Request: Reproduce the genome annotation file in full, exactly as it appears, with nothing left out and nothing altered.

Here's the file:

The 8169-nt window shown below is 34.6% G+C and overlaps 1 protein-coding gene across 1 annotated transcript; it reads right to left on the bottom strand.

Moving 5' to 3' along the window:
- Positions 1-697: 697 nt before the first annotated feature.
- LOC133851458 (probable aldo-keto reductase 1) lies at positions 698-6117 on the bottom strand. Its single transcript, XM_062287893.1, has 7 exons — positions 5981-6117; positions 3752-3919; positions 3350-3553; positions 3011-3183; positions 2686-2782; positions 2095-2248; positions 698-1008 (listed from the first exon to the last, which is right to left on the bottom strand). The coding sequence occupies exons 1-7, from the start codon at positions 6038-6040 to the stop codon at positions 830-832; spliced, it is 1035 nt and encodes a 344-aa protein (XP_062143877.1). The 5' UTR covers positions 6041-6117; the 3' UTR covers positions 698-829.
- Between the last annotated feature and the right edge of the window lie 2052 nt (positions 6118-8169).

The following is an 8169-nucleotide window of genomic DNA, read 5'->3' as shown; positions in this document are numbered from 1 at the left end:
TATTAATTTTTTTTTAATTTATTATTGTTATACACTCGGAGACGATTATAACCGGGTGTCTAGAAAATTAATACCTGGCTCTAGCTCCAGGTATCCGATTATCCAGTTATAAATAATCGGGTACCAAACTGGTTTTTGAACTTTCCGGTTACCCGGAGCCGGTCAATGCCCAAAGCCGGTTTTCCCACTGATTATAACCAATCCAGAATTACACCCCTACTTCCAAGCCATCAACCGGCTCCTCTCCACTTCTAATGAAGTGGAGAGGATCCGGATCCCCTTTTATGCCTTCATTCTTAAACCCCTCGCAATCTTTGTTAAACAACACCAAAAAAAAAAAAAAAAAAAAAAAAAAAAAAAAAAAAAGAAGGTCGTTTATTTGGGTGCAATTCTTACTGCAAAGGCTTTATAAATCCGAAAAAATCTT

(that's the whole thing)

The 8169-nt window shown below is 34.6% G+C and overlaps 1 protein-coding gene across 1 annotated transcript; it reads right to left on the bottom strand.

Moving 5' to 3' along the window:
- Positions 1-697: 697 nt before the first annotated feature.
- LOC133851458 (probable aldo-keto reductase 1) lies at positions 698-6117 on the bottom strand. Its single transcript, XM_062287893.1, has 7 exons — positions 5981-6117; positions 3752-3919; positions 3350-3553; positions 3011-3183; positions 2686-2782; positions 2095-2248; positions 698-1008 (listed from the first exon to the last, which is right to left on the bottom strand). The coding sequence occupies exons 1-7, from the start codon at positions 6038-6040 to the stop codon at positions 830-832; spliced, it is 1035 nt and encodes a 344-aa protein (XP_062143877.1). The 5' UTR covers positions 6041-6117; the 3' UTR covers positions 698-829.
- Between the last annotated feature and the right edge of the window lie 2052 nt (positions 6118-8169).

The following is an 8169-nucleotide window of genomic DNA, read 5'->3' as shown; positions in this document are numbered from 1 at the left end:
TATTAATTTTTTTTTAATTTATTATTGTTATACACTCGGAGACGATTATAACCGGGTGTCTAGAAAATTAATACCTGGCTCTAGCTCCAGGTATCCGATTATCCAGTTATAAATAATCGGGTACCAAACTGGTTTTTGAACTTTCCGGTTACCCGGAGCCGGTCAATGCCCAAAGCCGGTTTTCCCACTGATTATAACCAATCCAGAATTACACCCCTACTTCCAAGCCATCAACCGGCTCCTCTCCACTTCTAATGAAGTGGAGAGGATCCGGATCCCCTTTTATGCCTTCATTCTTAAACCCCTCGCAATCTTTGTTAAACAACACCAAAAAAAAAAAAAAAAAAAAAAAAAAAAAAAAAAAAAGAAGGTCGTTTATTTGGGTGCAATTCTTACTGCAAAGGCTTTATAAATCCGAAAAAATCTT